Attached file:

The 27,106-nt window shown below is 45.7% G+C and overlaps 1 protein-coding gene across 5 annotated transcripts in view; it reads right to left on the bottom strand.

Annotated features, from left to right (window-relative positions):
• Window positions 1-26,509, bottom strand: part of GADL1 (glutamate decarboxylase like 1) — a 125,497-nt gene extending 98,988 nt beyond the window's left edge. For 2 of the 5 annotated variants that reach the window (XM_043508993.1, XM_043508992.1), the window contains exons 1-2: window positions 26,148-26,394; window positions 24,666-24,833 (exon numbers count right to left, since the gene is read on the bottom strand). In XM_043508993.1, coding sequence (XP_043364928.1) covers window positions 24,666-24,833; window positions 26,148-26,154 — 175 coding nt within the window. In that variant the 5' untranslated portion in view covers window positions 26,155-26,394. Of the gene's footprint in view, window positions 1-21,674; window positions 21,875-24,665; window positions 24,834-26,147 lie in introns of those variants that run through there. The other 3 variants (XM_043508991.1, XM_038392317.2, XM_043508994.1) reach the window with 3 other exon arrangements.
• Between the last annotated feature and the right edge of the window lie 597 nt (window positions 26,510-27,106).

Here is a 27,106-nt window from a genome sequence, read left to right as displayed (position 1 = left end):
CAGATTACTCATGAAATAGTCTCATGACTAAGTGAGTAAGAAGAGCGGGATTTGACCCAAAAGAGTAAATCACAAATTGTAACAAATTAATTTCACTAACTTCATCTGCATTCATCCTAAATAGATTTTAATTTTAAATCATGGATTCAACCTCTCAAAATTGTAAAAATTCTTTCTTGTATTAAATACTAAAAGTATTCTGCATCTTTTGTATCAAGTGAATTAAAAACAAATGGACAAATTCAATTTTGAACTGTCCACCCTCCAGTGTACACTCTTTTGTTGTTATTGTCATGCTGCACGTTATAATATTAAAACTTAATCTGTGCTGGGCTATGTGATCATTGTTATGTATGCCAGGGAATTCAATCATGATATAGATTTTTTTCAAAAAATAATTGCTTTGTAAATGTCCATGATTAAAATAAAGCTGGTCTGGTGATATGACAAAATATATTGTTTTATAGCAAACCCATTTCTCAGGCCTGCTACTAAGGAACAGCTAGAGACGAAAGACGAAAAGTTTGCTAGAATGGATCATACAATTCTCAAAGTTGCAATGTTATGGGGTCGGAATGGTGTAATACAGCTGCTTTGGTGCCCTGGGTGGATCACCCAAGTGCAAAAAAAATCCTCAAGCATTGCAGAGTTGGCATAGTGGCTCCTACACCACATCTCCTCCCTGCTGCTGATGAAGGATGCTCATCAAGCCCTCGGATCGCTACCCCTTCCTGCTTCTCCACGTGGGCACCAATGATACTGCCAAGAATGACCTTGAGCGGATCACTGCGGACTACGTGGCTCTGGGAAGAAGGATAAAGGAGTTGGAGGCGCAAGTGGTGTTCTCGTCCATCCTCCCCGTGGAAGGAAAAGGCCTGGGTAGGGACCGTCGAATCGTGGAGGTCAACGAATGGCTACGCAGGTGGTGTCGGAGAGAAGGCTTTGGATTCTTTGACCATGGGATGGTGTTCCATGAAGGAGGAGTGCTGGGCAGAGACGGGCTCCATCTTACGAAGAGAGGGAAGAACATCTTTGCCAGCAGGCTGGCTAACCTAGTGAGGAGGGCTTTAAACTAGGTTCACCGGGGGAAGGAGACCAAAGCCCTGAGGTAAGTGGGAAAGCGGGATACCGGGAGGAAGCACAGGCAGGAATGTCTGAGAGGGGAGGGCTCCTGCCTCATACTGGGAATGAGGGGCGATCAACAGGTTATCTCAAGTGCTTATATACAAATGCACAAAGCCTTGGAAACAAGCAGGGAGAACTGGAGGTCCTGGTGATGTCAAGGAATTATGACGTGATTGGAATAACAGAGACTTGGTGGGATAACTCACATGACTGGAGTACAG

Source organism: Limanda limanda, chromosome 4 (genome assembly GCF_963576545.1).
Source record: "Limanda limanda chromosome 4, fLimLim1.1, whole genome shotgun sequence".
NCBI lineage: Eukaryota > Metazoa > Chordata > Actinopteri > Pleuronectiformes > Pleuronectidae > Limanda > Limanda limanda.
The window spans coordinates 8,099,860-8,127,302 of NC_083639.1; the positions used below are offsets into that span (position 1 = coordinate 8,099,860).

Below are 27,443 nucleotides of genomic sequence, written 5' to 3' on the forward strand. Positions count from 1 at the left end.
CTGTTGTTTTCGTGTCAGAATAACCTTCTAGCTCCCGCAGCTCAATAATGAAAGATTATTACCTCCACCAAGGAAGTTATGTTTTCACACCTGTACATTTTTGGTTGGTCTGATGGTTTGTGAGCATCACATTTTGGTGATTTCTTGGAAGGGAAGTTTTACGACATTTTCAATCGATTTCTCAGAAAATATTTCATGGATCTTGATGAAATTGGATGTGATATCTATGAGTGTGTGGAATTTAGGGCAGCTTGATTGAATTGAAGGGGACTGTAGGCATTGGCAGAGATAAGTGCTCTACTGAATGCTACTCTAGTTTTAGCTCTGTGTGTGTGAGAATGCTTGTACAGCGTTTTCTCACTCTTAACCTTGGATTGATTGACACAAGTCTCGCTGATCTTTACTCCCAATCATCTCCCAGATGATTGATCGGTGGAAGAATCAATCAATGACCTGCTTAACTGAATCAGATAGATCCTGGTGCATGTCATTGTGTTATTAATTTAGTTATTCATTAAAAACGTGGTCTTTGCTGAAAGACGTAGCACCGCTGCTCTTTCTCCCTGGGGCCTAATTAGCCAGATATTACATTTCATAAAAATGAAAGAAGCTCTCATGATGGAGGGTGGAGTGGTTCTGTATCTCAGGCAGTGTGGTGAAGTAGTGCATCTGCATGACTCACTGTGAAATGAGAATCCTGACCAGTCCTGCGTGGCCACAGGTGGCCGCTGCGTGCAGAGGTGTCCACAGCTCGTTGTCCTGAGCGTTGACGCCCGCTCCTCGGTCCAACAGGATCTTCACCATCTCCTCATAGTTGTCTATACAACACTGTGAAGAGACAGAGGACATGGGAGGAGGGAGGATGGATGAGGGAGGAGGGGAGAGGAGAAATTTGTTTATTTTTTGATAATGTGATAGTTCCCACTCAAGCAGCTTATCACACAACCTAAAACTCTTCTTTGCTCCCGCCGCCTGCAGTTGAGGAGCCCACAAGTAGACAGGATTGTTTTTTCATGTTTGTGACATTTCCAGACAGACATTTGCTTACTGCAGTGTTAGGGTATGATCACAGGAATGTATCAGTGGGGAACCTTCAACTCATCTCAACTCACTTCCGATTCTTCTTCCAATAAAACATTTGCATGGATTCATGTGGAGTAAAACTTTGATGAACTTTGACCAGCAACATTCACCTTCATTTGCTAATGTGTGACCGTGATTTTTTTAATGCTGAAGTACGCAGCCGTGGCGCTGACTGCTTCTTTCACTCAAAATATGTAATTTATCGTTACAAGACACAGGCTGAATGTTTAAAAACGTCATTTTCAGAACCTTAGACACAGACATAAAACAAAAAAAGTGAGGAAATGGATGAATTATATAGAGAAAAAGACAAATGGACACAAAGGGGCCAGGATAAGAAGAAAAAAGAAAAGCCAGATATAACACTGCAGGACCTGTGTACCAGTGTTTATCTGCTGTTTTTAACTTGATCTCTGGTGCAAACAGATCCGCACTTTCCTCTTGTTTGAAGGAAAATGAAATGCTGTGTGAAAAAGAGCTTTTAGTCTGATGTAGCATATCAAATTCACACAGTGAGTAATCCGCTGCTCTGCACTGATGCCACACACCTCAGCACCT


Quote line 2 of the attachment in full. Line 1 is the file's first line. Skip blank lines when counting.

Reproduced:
Annotated features, from left to right (window-relative positions):